Written by Matt Taylor

trailer-for-the-new-hulu-series

With The Path, Hulu has all the ingredients for a critical darling and prestigious award show hit. The series stars Aaron Paul in his first major post-Breaking Bad role, while also featuring Hugh Dancy of Hannibal fame and Michelle Monaghan of True Detective. It’s also created by acclaimed playwright Jessica Goldberg, and produced by Jason Katims, the mastermind behind Friday Night Lights and the woefully underappreciated Parenthood. But do all these ingredients make for a winning series? Well, the first episode is certainly flawed, but there is definitely a lot of interesting material here.

Clearly meant to remind viewers of cultish religions like Scientology, The Path centers on the passionate followers of a religion known as The Meyerist Movement, who believe the end times are coming and that they’ll only find salvation by dutifully following their strict rules. Aaron Paul portrays Eddie Cleary, a recovered drug addict who now lives as a father and husband to a seemingly happy family within the confines of the cult. But much of the first episode focuses on a mysterious retreat that Eddie took to Peru, and how whatever he saw while on that trip is making him doubt his own beliefs. His incredibly pious wife, Sarah (Monaghan), reaches out to their friend, and a high-ranking leader within the Movement, Cal (Dancy), to help Eddie. What follows is a mysterious, twisty and thought provoking look at modern religious movements that certainly calls to mind Scientology, but could really be applied to any major religious branch.

The real incentive to tune in to The Path is the cast and, unsurprisingly, the performances are uniformly solid. While we’ve already seen Paul play a tortured-but-likable character, he really does excel in the role, and should make for a captivating protagonist. It’s also nice to see Monaghan being given better material than she had on True Detective, where she was relegated to playing the supportive-but-careworn wife archetype that proved to be that miniseries’ main weak point. But this is primarily Dancy’s show, and he is absolutely eerie as the series’ main antagonist. As would be expected of a religious leader, there is a certain charismatic quality to his performance, and he’s given the chance to show a lot more emotion than he did on Hannibal. But there is also a creepy undercurrent to his performance: you can always see some dark thoughts forming in his head. Another actor worth pointing out is Emma Greenwell, who plays a new member of The Movement who previously worked as a child prostitute. While she doesn’t have much to do in the pilot, Greenwell certainly leaves an impression with some very strong sequences, and her budding relationship with Cal is the highpoint of the episode.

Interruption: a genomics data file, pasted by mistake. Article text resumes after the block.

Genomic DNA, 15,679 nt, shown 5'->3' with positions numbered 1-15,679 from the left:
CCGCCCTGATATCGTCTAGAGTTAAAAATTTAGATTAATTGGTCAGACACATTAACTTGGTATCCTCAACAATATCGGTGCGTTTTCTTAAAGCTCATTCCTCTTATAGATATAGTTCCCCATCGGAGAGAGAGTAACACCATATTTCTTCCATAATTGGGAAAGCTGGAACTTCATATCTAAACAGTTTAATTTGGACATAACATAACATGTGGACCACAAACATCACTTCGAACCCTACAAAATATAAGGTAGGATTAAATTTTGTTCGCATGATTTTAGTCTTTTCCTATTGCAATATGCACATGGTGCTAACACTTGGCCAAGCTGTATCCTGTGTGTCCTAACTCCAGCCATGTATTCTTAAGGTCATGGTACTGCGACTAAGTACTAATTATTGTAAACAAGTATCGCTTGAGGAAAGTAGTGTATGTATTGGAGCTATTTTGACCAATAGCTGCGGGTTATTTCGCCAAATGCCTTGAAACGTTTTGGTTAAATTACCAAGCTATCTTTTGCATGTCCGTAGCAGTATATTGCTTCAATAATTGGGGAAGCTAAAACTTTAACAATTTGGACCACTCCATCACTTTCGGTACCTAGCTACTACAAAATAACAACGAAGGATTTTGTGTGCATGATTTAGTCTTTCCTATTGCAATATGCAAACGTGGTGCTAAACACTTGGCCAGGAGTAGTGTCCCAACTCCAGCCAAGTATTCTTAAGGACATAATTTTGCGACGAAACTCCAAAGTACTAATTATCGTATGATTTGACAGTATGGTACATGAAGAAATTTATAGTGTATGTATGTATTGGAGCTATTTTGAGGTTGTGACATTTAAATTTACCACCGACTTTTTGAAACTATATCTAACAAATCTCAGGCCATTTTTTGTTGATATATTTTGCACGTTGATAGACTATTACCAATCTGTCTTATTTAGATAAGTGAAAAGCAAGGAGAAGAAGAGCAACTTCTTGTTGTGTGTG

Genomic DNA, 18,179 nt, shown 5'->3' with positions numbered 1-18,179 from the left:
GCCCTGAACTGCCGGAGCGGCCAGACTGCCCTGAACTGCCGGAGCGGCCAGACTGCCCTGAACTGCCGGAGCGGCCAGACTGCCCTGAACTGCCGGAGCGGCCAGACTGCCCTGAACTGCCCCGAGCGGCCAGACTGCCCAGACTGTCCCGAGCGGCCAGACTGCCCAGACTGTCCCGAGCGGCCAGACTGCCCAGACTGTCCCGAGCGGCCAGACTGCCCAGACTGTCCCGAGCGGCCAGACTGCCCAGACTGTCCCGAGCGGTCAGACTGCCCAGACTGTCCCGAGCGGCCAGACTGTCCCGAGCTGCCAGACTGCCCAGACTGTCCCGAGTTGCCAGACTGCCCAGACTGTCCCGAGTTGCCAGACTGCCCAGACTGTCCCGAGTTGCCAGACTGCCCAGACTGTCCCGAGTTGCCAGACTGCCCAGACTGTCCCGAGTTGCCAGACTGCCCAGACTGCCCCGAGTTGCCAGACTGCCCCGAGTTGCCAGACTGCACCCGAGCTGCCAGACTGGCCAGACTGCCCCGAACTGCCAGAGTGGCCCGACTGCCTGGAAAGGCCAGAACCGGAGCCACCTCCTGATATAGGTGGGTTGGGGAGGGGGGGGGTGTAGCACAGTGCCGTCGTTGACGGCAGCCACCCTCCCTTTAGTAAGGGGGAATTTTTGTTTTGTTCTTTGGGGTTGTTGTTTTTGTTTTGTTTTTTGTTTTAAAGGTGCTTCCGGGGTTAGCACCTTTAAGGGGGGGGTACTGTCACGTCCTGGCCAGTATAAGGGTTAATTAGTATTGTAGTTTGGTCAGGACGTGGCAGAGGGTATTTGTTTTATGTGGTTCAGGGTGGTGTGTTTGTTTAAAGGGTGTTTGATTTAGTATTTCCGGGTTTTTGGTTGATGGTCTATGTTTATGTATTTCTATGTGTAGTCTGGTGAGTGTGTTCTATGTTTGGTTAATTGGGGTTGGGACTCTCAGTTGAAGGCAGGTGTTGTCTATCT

Unfortunately, The Path seems desperate to cash-in on some of TV’s biggest trends, none of which it can pull off well. The show is oppressively dark, much like True Detective, but lacks any sense of realism as a result. Why would anyone be drawn to this cult in the first place when it’s so creepy and clearly up to no good? While there are thought provoking ideas being explored in the script, the tone downplays them and makes certain scenes come off as ridiculous. The show also needlessly employs a time-jump storytelling technique, a la How to Get Away with Murder, which just makes the storyline needlessly complicated. When the first episode’s twists are revealed, the nonlinear progression of the story fails to add any punch to the delivery. It would have been just as strong, if not stronger, had it been told in an ordinary fashion.

One thing that did work about the pilot, however, is the realistic family dynamic shared amongst the characters. Much like Katims’ previous series, the relationship between Eddie, Sarah and their children feels realistic, and already carries some emotional weight to it. Likewise, certain plotlines teased throughout the hour, such as a burgeoning romance between Eddie’s son and his (non-religious) classmate seems just as exciting as the more dramatic subplots. And, it is worth noting that the episode ends with a jarring, but captivating cliffhanger that certainly made me want to start the second episode right away. There’s definitely room for improvement, but there is also a lot to draw you in.

While The Path has a long way to go before it can be considered one of TV’s most watch dramas, it marks an admirable attempt by Hulu to become a relevant content provider in the ever-growing marketplace. With complex themes and a strong cast, The Path has some serious potential. Let’s hope it avoids common TV tropes and finds its unique voice soon.

Overall rating: 7 out of 10

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